A particularly important role is played here by a group of thinkers who at the same time, around the turn of the past century, started to question such constructivism and transformationism (Nietzsche, Unamuno, Ortega and Hofmannsthal), by focusing on the solidity of the concrete self, and considering constructivism as a main symptom and source of nihilism, an idea advanced earlier by Kierkegaard. Both Marcel Mauss and van Gennep participated in this discussion, connected to the work of Durkheim, problematizing explicitly or implicitly its neo-Kantian constructivism. The real could be connected only to the concrete self, and its actual lived experiences. In their critique of Durkheim’s social fabrications, van Gennep argued that it “lost sight of real human beings” while Tarde claimed that Durkheim had a tendency to “construct society as a ‘divine being’, sacrificing the individual at its altar” (p.51), thus directing attention from the concrete to the many, the any, the mass – to the Kierkegardian untruth.

The destruction of the concrete individual being, where differences gradually diminish until a complete leveling takes place, is so gravely problematic that even the author is confused about the direction to follow, whether to accept the rites of passage, including liminality as a necessary, universal (p.4) stage of transformation, as theorized by van Gennep and Turner, or to follow the line suggested in the Part II of the book, in defending the untransformability of the concrete self against such an ultra-constructivist and hyper-Cartesian Enlightenment identity-builder like Durkheim, envisioned in advance by Hobbes.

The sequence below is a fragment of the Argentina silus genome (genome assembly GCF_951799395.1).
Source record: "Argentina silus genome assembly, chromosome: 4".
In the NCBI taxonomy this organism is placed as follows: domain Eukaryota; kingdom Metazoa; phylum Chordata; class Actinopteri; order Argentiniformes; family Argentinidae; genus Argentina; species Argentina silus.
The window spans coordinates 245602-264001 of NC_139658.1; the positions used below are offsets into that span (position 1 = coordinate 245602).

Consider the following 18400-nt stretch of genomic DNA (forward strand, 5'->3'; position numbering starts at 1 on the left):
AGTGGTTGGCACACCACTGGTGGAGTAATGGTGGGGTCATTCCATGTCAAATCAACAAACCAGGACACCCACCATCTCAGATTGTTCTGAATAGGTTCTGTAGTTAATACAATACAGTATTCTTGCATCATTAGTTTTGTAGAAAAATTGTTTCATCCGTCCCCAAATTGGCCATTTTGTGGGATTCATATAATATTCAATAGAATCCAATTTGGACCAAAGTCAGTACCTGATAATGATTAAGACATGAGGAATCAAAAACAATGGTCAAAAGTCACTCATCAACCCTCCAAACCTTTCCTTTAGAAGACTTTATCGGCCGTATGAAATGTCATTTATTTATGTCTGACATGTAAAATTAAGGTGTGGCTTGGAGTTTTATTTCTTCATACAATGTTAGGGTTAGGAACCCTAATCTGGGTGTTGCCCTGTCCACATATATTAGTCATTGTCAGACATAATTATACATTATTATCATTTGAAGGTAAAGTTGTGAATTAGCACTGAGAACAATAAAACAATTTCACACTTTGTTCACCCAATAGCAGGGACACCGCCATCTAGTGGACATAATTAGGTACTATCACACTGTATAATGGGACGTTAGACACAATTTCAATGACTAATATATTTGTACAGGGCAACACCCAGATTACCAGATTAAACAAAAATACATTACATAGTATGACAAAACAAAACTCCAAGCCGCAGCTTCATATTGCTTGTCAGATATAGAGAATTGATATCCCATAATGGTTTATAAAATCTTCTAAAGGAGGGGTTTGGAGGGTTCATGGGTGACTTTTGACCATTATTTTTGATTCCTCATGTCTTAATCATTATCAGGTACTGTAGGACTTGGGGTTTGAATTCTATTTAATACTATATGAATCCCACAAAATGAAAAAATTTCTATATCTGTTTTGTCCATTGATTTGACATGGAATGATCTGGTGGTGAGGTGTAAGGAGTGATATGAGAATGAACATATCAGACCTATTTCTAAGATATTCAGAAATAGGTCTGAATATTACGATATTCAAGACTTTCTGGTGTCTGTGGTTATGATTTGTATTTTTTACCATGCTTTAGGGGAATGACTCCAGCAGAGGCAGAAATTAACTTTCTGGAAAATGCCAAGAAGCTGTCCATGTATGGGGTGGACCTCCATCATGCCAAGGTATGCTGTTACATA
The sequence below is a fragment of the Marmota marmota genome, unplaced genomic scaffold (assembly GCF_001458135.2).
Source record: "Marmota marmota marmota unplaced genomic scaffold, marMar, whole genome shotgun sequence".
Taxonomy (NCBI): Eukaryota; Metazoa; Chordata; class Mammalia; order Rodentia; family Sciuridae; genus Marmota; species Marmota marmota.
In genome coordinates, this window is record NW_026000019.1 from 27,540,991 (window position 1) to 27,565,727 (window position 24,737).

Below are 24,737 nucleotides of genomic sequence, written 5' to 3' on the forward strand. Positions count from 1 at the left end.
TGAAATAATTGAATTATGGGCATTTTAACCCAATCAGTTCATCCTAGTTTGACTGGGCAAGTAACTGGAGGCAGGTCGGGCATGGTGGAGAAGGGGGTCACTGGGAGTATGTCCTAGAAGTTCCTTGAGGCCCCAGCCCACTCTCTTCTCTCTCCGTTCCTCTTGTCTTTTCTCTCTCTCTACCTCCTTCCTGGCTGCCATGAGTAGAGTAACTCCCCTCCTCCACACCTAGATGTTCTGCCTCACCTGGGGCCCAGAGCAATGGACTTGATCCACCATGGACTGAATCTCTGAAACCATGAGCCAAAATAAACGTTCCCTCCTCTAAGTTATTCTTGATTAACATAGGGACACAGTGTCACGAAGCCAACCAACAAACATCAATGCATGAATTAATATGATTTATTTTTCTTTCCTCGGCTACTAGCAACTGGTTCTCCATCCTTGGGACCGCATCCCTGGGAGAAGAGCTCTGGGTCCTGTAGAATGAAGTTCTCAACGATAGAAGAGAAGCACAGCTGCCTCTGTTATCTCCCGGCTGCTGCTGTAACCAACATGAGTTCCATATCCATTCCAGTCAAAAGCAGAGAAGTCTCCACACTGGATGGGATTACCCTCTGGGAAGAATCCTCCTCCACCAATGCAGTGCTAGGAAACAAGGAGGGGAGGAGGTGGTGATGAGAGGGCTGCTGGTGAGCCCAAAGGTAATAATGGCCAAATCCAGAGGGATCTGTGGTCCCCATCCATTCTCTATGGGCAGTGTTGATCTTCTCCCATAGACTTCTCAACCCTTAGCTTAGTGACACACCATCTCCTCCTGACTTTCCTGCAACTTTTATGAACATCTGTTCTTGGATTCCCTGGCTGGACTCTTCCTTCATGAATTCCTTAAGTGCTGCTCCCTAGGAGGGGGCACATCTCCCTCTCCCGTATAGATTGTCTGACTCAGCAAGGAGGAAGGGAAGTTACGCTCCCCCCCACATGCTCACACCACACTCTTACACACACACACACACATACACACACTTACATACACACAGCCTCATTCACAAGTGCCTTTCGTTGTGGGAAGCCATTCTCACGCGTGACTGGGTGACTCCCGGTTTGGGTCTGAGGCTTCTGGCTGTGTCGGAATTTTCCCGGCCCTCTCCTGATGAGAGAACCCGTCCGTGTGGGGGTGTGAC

It is true that the perspective of liminality presents an explanation partly complimentary, partly rival to the modern understanding of the formation of the self. The central idea here, following Foucault and Mumford, is that major technological changes are always preceded by human “technologies” or “machines,” thus the mechanical and forceful manipulation of human beings for transformation. Following and confirming this line of argumentation, recent archaeological discoveries (see in particular Göbekli Tepe and Nevali Çori, but also Tassili, whose significance has not been understood so far) demonstrated that the systematic use of the products of the earth, or agriculture, is preceded by the development of ritual centers, where the facing of the liminal characteristic of rites is replaced by large-scale ritual festivities, eventually leading to new religions, new cultures and new secularizations.